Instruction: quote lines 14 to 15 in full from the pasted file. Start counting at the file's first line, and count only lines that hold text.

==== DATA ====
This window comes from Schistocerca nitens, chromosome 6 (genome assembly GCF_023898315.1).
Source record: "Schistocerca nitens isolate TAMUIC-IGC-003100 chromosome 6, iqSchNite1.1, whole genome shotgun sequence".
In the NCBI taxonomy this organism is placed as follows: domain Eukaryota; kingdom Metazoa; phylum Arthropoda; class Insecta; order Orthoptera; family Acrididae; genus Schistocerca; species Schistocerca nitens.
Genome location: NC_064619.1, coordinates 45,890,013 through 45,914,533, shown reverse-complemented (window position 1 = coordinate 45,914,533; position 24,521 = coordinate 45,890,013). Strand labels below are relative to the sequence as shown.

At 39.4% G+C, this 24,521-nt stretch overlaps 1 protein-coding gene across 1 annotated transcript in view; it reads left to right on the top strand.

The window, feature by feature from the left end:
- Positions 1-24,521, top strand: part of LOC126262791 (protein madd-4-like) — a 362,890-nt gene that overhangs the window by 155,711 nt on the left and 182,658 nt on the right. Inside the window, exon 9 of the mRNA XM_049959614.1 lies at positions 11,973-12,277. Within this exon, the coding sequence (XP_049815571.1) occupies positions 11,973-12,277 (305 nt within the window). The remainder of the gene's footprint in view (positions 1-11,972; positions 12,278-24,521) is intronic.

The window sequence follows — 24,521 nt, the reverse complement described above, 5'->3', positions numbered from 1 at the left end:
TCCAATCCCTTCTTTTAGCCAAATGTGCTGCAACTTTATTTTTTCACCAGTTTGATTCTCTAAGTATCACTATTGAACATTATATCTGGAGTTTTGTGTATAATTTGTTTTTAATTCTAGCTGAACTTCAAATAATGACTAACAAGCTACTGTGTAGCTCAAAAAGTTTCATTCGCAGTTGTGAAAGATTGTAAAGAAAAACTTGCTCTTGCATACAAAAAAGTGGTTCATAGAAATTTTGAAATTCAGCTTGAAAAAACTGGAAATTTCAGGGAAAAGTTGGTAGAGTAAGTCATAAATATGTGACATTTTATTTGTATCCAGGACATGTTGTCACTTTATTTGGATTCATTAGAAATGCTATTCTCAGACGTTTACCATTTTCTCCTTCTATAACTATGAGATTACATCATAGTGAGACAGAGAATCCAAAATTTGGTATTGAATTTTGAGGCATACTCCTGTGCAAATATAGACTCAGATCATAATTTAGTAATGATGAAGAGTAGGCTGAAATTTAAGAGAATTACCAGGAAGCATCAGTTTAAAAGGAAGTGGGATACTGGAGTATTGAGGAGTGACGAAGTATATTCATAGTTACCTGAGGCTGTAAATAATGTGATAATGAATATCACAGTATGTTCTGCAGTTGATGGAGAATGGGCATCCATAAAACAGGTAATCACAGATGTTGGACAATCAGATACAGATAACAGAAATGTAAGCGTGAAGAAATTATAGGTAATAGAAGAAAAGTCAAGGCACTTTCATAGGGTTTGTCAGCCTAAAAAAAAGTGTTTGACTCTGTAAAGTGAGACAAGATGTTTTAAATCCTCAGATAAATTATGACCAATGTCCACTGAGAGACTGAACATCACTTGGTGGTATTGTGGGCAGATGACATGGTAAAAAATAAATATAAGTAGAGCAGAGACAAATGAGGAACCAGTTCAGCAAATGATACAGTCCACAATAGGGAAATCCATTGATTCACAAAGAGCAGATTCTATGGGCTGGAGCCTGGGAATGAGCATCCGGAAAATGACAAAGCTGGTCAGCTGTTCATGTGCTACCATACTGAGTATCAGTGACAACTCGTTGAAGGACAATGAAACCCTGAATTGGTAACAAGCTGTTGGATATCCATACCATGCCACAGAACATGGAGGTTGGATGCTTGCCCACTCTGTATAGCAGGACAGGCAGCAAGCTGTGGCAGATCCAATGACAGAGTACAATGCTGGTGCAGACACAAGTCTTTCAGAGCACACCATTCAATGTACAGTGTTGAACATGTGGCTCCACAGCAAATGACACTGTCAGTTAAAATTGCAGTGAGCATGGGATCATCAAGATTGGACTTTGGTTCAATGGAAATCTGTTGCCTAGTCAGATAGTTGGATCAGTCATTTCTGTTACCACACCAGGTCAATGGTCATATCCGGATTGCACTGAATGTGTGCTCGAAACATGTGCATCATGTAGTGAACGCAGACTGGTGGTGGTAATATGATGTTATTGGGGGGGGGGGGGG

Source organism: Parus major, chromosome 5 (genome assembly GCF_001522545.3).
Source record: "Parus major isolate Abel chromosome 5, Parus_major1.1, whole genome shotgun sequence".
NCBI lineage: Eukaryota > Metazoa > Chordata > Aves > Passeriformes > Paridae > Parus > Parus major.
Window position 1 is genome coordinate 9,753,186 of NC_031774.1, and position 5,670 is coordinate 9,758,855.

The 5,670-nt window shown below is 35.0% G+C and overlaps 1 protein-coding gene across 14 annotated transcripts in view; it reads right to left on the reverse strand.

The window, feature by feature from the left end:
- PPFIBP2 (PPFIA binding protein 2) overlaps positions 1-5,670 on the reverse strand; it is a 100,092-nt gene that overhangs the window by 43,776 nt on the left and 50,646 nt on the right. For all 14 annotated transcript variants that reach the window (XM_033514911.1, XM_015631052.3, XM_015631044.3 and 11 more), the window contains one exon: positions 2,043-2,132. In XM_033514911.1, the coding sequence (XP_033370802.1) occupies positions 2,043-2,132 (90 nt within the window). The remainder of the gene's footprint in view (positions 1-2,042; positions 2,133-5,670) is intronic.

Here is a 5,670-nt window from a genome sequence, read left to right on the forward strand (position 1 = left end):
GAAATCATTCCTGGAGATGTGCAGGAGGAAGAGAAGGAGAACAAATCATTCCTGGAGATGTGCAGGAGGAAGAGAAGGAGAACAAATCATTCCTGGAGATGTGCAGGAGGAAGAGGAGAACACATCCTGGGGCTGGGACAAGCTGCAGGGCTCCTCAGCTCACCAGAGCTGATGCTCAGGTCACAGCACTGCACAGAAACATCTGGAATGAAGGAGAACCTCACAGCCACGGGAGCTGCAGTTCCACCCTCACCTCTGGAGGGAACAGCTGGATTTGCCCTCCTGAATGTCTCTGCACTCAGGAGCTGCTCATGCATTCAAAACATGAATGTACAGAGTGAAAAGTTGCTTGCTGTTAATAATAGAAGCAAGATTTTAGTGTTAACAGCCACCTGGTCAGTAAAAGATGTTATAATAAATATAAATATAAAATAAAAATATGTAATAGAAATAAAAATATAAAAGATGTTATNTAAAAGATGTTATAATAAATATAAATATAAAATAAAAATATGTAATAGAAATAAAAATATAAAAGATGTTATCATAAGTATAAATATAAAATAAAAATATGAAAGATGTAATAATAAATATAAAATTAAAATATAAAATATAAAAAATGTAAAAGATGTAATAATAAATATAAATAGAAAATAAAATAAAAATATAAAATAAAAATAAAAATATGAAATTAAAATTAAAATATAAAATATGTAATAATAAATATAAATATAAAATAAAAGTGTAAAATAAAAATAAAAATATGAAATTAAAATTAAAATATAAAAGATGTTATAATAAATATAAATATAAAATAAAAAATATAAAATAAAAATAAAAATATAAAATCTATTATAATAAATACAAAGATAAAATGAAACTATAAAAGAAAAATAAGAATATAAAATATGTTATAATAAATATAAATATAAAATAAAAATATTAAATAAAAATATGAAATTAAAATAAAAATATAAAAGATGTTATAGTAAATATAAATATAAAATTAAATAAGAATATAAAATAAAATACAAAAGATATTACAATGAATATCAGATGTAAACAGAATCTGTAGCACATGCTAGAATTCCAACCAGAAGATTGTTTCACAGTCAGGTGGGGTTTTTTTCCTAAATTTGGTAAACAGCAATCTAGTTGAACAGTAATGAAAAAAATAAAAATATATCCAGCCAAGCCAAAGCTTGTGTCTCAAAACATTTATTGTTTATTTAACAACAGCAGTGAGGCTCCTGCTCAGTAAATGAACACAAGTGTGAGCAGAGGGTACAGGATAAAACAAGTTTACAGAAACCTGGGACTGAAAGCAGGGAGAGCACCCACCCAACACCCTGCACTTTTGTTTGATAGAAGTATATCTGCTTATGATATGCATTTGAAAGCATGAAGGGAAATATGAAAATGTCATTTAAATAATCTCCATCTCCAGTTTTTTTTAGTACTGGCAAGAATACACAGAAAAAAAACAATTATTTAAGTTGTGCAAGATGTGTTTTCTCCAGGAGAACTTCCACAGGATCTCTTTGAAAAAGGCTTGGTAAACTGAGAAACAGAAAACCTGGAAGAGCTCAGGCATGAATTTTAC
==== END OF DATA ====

The 5,670-nt window shown below is 35.0% G+C and overlaps 1 protein-coding gene across 14 annotated transcripts in view; it reads right to left on the reverse strand.

The window, feature by feature from the left end: